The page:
HARRISBURG - The Republican-controlled legislature on Sunday began fast-tracking yet another budget proposal that Gov. Wolf has said he will not support: privatizing the state-run liquor stores.

The measure, introduced Sunday evening by GOP senators, would allow beer distributors, bars, restaurants, grocery stores, and others to sell for takeout wine and hard liquor, which now can be purchased only at one of the state's wine and spirits stores. The proposal, which passed a key Senate committee, also calls for leasing the wholesale operations of the state Liquor Control Board.

Under any other circumstances, a consensus by the majority party on a sweeping privatization bill would be notable - even historic. But the measure is destined for a swift demise under Wolf, who has said repeatedly that he opposes privatization and instead wants to "modernize" the current system.

Still, Republicans tried to put a good face on the effort as they positioned their proposal for a vote in the Senate early this week.

"It does make money for the commonwealth," said Sen. Chuck McIlhinney Jr. (R., Bucks). "If you want privatization, it's a good bill."

Wolf spokesman Jeff Sheridan said that the governor would review the Republican-backed liquor plan, but that he is focused on negotiating a budget that includes more money for public schools and property-tax relief for homeowners.

With a Wednesday budget deadline looming, the governor and the legislature are at a stalemate on a spending plan for the next fiscal year. There have been no face-to-face talks between Wolf and Republican leaders since the middle of last week.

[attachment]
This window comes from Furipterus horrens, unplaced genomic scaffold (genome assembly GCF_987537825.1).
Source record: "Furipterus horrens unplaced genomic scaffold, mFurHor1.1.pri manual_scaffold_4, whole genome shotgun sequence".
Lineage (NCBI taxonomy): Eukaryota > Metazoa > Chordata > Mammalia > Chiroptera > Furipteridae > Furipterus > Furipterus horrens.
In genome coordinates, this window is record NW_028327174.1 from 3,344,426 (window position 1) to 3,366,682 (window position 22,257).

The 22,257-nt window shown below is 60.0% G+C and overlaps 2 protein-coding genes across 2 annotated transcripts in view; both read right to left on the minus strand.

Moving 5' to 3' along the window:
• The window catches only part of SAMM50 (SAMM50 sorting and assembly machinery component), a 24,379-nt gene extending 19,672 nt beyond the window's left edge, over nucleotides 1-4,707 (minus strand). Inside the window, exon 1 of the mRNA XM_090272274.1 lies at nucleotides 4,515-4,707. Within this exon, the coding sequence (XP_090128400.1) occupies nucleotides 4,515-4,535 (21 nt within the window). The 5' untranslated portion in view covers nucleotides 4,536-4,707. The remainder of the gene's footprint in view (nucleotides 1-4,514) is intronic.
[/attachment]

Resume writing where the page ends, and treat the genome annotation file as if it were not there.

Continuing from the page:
Instead, GOP legislators have spent the last few days pushing through a $30.1 billion budget that Wolf has vowed to veto, setting the stage for a partial government shutdown. The House passed that spending plan on Saturday along partisan lines, and the Senate could do so as early as Monday.

The Republican budget relies in part on money from liquor privatization.

The plan unveiled Sunday would not increase the number of retail outlets selling alcohol. Instead, it would allow outlets that currently have licenses - such as beer distributors, restaurants, hotels, bars, and taverns - to obtain permits to sell wine and hard liquor.

The state-run stores could be shuttered if they are no longer profitable, and if a nearby retail outlet offers a "comparable" selection of wine and liquor, McIlhinney said.

Democrats have argued that privatization will lead to higher prices and poor selection, and leave 4,700 state-store employees out of a job.